109b. as by slaughtering the idolatrous offering intentionally bhe became a servant of idol worship. /b, bRav Naḥman said: From where do I saythat even a priest who intentionally slaughters an idolatrous offering is nevertheless fit to serve in the Temple if he repents? bAs it is taughtin a ibaraita /i: With regard to ba priest who servedin bidol worship and repented, his offeringin the Temple bis an aroma pleasingto the Lord and is acceptable.,Rav Naḥman clarifies: bIn whatmanner did he serve in idol worship? bIf we saythat he served in idol worship bunwittingly, whatdoes the ibaraitamean when it says: bAnd repented? He is already repentant,as he never intended to sin in the first place. bRather,it is bobviousthat the ibaraitais referring to a case bof intentionalidol worship. bAnd ifthe ibaraitais referring bto sprinklingthe blood of an idolatrous offering, bwhen he repents, what of it? Hasn’t he performedidolatrous bservice,thereby disqualifying himself from serving in the Temple in any event? bRather, is it notreferring btothe bslaughterof an idolatrous offering? Evidently, even if the priest slaughtered it intentionally, once he repents he is fit to serve in the Temple., bAndas for bRav Sheshet, hecould have bsaid to youthat bactuallythe ibaraitais referring bto unwittingslaughter. bAnd thisis what the ibaraita bis saying: Ifthe priest bis repentant from the outset, as when he servedin idol worship bhe served unwittingly,then bhis offering is an aroma pleasingto the Lord and is acceptable. bBut if not,i.e., he slaughtered an idolatrous offering intentionally, bhissubsequent bofferingin the Temple is bnot an aroma pleasingto the Lord.,§ The Gemara lists other similar disagreements between Rav Naḥman and Rav Sheshet. In a case where a priest bbowed toan object of bidol worship, Rav Naḥman says:If he subsequently repents and serves in the Temple, bhis offering is an aroma pleasingto the Lord. bAnd Rav Sheshet says: His offering is not an aroma pleasingto the Lord. In a case where a priest backnowledgesan object of bidol worshipas a divinity, bRav Naḥman says:If he subsequently repents and serves in the Temple, bhis offering is an aroma pleasingto the Lord. bAnd Rav Sheshet says: His offering is not an aroma pleasingto the Lord.,Having listed four similar disputes between Rav Naḥman and Rav Sheshet, namely, with regard to a priest who unwittingly sprinkled the blood of an idolatrous offering, a priest who intentionally slaughtered an idolatrous offering, a priest who bowed to an idol, and a priest who acknowledged an idol as a divinity, the Gemara explains: bAndit was bnecessaryto teach the dispute with regard to all four cases. bAs, hadthe Sages btaught usonly bthis firstcase, where a priest sprinkles the blood of an idolatrous offering unwittingly, one might have thought that only bin thatcase bRav Sheshet saysthat the priest’s subsequent service in the Temple is disqualified, bbecause he performed a service foridolatry that is considered a sacrificial rite in the Temple. bButin a case where the priest merely performed bslaughter, since he did not perform a service foridolatry that is a sacrificial rite in the Temple, there is room to bsaythat Rav Sheshet bconcedes tothe opinion of bRav Naḥman. /b, bAnd hadthe Sages btaught usonly the dispute with regard to a priest intentionally performing bslaughterfor an idolatrous offering, one might have thought that Rav Sheshet says that the priest’s subsequent service in the Temple is disqualified bbecause he performeda sacrificial brite foridolatry. bButif he merely bbowedto the idol, bsince he did not performa sacrificial brite foridolatry, there is room to bsaythat Rav Sheshet does bnotdisqualify the priest’s subsequent service in the Temple. Therefore, it was bnecessaryto teach this case as well., bAnd hadthe Sages btaught usonly the case of a priest bbowingto an idol, one might have thought that in this case Rav Sheshet says that the priest’s subsequent service in the Temple is disqualified bbecause he performed an action foridolatry. bButif he only backnowledgedthe idol as a divinity, bwhich is mere speech,there is room to bsaythat Rav Sheshet does bnotdisqualify the priest’s subsequent service in the Temple. The Gemara concludes: Therefore, it was bnecessaryto teach this case as well.,§ The mishna teaches: bAnd needless to say,if priests served for bsomething else,a euphemism for idolatry, they are disqualified from service in the Temple. The Gemara comments: bFromthe fact bthat it says: Needless to say,if they served for bsomething else, by inference, the temple of Onias is nota temple of bidol worship,but rather a temple devoted to the worship of God., bIt is taughtin a ibaraita blike the one who saysthat bthe temple of Onias is nota temple of bidol worship. As it is taught:During bthe year in which Shimon HaTzaddik died, he said tohis associates: bThis year, he will die,euphemistically referring to himself. bThey said to him: From where do you know? /b,Shimon HaTzaddik bsaid to them:In previous years, bevery Yom Kippur,upon entering the Holy of Holies, I had a prophetic vision in which bI would be met by an old manwho was bdressed in white, andhis head was bwrapped in white, and he would enterthe Holy of Holies bwith me, and he would leave with me.But bthis year, I was met by an old manwho was bdressed in black, andhis head was bwrapped in black, and he enteredthe Holy of Holies bwith me, but he did not leave with me.Shimon HaTzaddik understood this to be a sign that his death was impending.,Indeed, bafter the pilgrimage festivalof iSukkot /i, bhe was ill for seven days and died. And his fellow priests refrained from reciting thePriestly bBenediction with theineffable bnameof God., bAt the time of his death, he said tothe Sages: bOnias, my son, will serveas High Priest bin my stead. Shimi,Onias’ bbrother, became jealousof him, basShimi bwas two and a half years older thanOnias. Shimi bsaid toOnias treacherously: bCome and I will teach you the order of the serviceof the High Priest. Shimi bdressedOnias bin a tunic [ ibe’unkeli /i] and girded him with a ribbon [ ibetziltzul /i]as a belt, i.e., not in the vestments of the High Priest, and bstood him next to the altar.Shimi bsaid to his fellow priests: Look what thisman bvowed and fulfilled for his beloved,that he had said to her: bOn the day that I serve in the High Priesthood I will wear your tunic and gird your ribbon. /b, bThe fellow priests ofOnias bwanted to kill himbecause he had disgraced the Temple service with his garments. Onias branaway bfrom them and they ran after him. He went to Alexandria in Egypt and built an altar there, and sacrificedofferings bupon it for the sake of idol worship. When the Sages heard of the matter they said: If thisperson, Shimi, bwho did not enterthe position of High Priest, acted with bsuchjealousy, ball the more sowill bone who entersa prestigious position rebel if that position is taken away from him. This is bthe statement of Rabbi Meir.According to Rabbi Meir, the temple of Onias was built for idol worship., bRabbi Yehuda said to him:The bincident was not like this. Rather, Onias did not acceptthe position of High Priest bbecause his brother Shimi was two and a half years older than him,so Shimi was appointed as High Priest. bAnd even so,even though Onias himself offered the position to Shimi, bOnias was jealous of his brother Shimi.Onias bsaid toShimi: bCome and I will teach you the order of the serviceof the High Priest. bAndOnias bdressedShimi bin a tunic and girded him in a ribbon and stood him next to the altar.Onias bsaid to his fellow priests: Look what thisman, Shimi, bvowed and fulfilled for his beloved,that he had said to her: bOn the day that I serve in the High Priesthood I will wear your tunic and gird your ribbon. /b, bHis fellow priests wanted to killShimi. Shimi then btold them the entire incident,that he had been tricked by his brother Onias, so the priests bwanted to kill Onias.Onias branaway bfrom them, and they ran after him.Onias bran to the palace of the king, and they ran after him. Anyone who saw him would say: This is him, this is him,and he was not able to escape unnoticed. Onias bwent to Alexandria in Egypt and built an altar there, and sacrificedofferings bupon it for the sake of Heaven. As it is stated: “In that day shall there be an altar to the Lord in the midst of the land of Egypt, and a pillar at its border, to the Lord”(Isaiah 19:19). According to Rabbi Yehuda, the temple of Onias was dedicated to the worship of God., bAnd when the Sages heard of the matter they said: If this one,Onias, bwho fled fromthe position of High Priest and offered it to his brother, still was overcome with bsuchjealousy to the point where he tried to have Shimi killed, ball the more sowill bone who wants to entera prestigious position be jealous of the one who already has that position.,§ As a corollary to the statement of the Sages with regard to one who is jealous and wants the position of another, bit is taughtin a ibaraitathat bRabbi Yehoshua ben Peraḥya said: Initially,in response to banyone who would sayto me: bAscend tothe position of iNasi /i, bI would tie him up and place him in front of a lionout of anger for his suggestion. bNowthat I have become the iNasi /i, in response to banyone who tells me to leavethe position, bIwould bthrow a kettle [ ikumkum /i] of boilingwater bat himout of anger at his suggestion.,It is human nature that after one ascends to a prestigious position he does not wish to lose it. bAsevidence of this principle, bSaulinitially bfled fromthe kingship, as he did not wish to be king, as stated in the verse: “When they sought him he could not be found…Behold he has hidden himself among the baggage” (I Samuel 10:21–22). bBut when he ascendedto the kingship bhe tried to kill David,who he thought was trying to usurp his authority (see I Samuel, chapters 18–27).,§ bMar Kashisha, son of Rav Ḥisda, said to Abaye: What does Rabbi Meir do with this verse of Rabbi Yehuda?Since Rabbi Meir holds that the temple of Onias was dedicated to idol worship, how does he explain the verse in Isaiah?,Abaye answered Mar Kashisha and said that Rabbi Meir uses this verse bfor that which is taughtin a ibaraita /i: bAfter the downfall of Sennacherib,the king of Assyria who besieged Jerusalem (see II Kings, chapters 18–19), King bHezekiah emergedfrom Jerusalem band found thegentile bprincesSennacherib had brought with him from his other conquests, bsitting in carriages [ ibikronot /i] of gold. He made them vow that they would not worship idols,and they fulfilled their vow, bas it is statedin Isaiah’s prophecy about Egypt: b“In that day there shall be five cities in the land of Egypt that speak the language of Canaan /b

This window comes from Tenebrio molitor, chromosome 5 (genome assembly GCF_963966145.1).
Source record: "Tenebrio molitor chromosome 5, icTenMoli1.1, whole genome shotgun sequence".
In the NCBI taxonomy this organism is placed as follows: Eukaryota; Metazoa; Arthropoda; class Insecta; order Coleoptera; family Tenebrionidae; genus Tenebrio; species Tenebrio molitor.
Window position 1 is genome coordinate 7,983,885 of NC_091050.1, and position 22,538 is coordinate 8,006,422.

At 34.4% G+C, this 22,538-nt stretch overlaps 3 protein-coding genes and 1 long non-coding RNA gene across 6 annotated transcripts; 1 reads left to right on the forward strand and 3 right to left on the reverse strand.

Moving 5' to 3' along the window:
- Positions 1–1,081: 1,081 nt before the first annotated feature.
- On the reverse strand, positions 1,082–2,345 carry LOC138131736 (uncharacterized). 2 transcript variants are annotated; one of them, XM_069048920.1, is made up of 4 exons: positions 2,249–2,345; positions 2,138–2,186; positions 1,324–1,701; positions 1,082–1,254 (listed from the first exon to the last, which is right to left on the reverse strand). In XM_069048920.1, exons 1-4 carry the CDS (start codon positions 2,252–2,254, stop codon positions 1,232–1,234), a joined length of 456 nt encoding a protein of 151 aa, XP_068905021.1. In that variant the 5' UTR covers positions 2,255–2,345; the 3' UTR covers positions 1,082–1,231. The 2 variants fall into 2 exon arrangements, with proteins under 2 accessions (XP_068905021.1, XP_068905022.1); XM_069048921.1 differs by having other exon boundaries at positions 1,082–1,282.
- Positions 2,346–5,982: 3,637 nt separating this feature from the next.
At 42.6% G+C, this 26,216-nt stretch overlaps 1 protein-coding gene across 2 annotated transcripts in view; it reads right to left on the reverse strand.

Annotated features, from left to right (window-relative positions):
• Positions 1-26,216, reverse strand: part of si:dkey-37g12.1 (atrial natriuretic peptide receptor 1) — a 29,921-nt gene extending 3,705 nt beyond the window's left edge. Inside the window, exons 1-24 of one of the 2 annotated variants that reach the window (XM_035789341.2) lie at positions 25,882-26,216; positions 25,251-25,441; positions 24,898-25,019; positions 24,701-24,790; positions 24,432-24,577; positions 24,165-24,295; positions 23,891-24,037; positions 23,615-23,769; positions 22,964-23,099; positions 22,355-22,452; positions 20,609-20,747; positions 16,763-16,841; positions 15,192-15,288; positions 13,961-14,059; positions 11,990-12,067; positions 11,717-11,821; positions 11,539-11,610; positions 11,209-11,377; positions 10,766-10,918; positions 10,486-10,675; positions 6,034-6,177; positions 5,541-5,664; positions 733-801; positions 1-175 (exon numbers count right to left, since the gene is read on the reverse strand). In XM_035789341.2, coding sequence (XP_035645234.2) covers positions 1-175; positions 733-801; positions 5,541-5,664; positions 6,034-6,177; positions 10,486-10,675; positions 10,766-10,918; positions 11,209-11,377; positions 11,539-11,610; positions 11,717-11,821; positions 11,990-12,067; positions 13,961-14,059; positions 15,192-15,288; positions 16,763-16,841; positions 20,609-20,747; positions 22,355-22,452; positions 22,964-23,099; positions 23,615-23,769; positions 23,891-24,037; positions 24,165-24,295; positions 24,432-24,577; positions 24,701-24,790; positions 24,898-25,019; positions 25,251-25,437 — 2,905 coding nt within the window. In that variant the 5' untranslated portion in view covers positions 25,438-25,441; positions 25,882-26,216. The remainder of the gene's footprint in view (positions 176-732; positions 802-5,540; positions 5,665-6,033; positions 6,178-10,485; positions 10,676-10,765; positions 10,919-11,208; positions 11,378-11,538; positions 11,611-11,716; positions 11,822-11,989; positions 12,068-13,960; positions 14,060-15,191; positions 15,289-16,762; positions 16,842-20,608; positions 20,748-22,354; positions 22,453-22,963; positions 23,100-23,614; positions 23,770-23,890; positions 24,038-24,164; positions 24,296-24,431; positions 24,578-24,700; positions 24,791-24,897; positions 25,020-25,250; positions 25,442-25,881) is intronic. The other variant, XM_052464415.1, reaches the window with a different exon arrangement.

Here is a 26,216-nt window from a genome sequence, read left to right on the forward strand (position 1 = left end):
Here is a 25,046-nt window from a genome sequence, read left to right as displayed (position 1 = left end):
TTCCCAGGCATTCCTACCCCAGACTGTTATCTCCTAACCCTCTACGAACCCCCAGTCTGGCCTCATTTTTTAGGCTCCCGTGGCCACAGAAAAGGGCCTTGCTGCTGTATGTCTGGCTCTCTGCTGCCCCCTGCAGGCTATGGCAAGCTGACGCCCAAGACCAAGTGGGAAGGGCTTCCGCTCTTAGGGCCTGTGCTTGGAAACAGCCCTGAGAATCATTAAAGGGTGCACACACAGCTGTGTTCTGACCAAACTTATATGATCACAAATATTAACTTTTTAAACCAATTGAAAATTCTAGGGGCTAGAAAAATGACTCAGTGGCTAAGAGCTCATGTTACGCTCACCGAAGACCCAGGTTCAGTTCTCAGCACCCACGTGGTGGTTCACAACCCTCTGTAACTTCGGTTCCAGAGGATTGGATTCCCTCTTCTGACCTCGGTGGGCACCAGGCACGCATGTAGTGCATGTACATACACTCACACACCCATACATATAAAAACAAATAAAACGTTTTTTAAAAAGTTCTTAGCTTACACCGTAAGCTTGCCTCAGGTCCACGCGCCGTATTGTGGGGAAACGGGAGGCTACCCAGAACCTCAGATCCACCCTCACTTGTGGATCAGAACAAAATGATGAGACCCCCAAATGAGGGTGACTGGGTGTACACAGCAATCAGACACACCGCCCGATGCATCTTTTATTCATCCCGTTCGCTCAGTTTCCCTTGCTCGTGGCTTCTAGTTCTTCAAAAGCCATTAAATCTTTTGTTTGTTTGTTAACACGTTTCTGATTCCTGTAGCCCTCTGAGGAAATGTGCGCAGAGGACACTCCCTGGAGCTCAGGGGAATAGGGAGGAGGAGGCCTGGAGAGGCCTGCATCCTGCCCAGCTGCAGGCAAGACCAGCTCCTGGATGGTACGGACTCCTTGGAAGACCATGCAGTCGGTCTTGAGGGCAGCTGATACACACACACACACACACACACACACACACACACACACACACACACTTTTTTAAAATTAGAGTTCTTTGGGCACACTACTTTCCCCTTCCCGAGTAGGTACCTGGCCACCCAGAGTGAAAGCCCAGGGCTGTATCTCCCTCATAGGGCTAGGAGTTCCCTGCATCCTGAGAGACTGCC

17. Babylonian Talmud, Yoma, None (3rd cent. CE - 6th cent. CE)